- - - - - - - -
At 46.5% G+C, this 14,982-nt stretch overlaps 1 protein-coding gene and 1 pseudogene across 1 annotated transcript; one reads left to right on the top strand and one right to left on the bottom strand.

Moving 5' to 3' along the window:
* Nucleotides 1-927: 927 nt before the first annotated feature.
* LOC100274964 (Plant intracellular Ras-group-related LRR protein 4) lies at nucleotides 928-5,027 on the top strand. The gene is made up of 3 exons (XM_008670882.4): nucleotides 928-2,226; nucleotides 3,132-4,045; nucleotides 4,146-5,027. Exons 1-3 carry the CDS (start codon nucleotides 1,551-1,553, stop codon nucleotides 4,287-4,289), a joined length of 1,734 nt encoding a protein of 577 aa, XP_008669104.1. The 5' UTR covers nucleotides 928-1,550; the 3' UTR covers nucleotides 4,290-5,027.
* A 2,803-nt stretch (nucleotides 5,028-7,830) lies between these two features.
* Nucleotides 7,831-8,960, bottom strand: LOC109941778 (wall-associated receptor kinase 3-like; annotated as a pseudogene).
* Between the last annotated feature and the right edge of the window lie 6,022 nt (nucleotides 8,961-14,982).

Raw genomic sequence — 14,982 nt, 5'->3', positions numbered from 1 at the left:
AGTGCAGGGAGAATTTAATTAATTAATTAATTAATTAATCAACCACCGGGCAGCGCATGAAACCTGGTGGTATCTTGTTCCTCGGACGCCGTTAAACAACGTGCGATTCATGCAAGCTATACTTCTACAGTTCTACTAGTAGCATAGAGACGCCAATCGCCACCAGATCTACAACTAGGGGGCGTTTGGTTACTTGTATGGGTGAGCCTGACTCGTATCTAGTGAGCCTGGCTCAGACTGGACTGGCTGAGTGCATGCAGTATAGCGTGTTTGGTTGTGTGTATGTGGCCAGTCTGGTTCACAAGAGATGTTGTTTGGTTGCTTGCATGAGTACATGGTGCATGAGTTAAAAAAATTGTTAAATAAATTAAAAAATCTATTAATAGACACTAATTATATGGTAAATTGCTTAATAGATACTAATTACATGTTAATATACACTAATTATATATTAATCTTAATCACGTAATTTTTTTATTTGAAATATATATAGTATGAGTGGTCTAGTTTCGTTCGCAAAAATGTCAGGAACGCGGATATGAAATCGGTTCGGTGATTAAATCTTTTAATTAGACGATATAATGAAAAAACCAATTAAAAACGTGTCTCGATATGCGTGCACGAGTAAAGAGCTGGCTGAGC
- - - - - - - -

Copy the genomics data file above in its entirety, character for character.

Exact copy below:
At 46.5% G+C, this 14,982-nt stretch overlaps 1 protein-coding gene and 1 pseudogene across 1 annotated transcript; one reads left to right on the top strand and one right to left on the bottom strand.

Moving 5' to 3' along the window:
* Nucleotides 1-927: 927 nt before the first annotated feature.
* LOC100274964 (Plant intracellular Ras-group-related LRR protein 4) lies at nucleotides 928-5,027 on the top strand. The gene is made up of 3 exons (XM_008670882.4): nucleotides 928-2,226; nucleotides 3,132-4,045; nucleotides 4,146-5,027. Exons 1-3 carry the CDS (start codon nucleotides 1,551-1,553, stop codon nucleotides 4,287-4,289), a joined length of 1,734 nt encoding a protein of 577 aa, XP_008669104.1. The 5' UTR covers nucleotides 928-1,550; the 3' UTR covers nucleotides 4,290-5,027.
* A 2,803-nt stretch (nucleotides 5,028-7,830) lies between these two features.
* Nucleotides 7,831-8,960, bottom strand: LOC109941778 (wall-associated receptor kinase 3-like; annotated as a pseudogene).
* Between the last annotated feature and the right edge of the window lie 6,022 nt (nucleotides 8,961-14,982).

Raw genomic sequence — 14,982 nt, 5'->3', positions numbered from 1 at the left:
AGTGCAGGGAGAATTTAATTAATTAATTAATTAATTAATCAACCACCGGGCAGCGCATGAAACCTGGTGGTATCTTGTTCCTCGGACGCCGTTAAACAACGTGCGATTCATGCAAGCTATACTTCTACAGTTCTACTAGTAGCATAGAGACGCCAATCGCCACCAGATCTACAACTAGGGGGCGTTTGGTTACTTGTATGGGTGAGCCTGACTCGTATCTAGTGAGCCTGGCTCAGACTGGACTGGCTGAGTGCATGCAGTATAGCGTGTTTGGTTGTGTGTATGTGGCCAGTCTGGTTCACAAGAGATGTTGTTTGGTTGCTTGCATGAGTACATGGTGCATGAGTTAAAAAAATTGTTAAATAAATTAAAAAATCTATTAATAGACACTAATTATATGGTAAATTGCTTAATAGATACTAATTACATGTTAATATACACTAATTATATATTAATCTTAATCACGTAATTTTTTTATTTGAAATATATATAGTATGAGTGGTCTAGTTTCGTTCGCAAAAATGTCAGGAACGCGGATATGAAATCGGTTCGGTGATTAAATCTTTTAATTAGACGATATAATGAAAAAACCAATTAAAAACGTGTCTCGATATGCGTGCACGAGTAAAGAGCTGGCTGAGC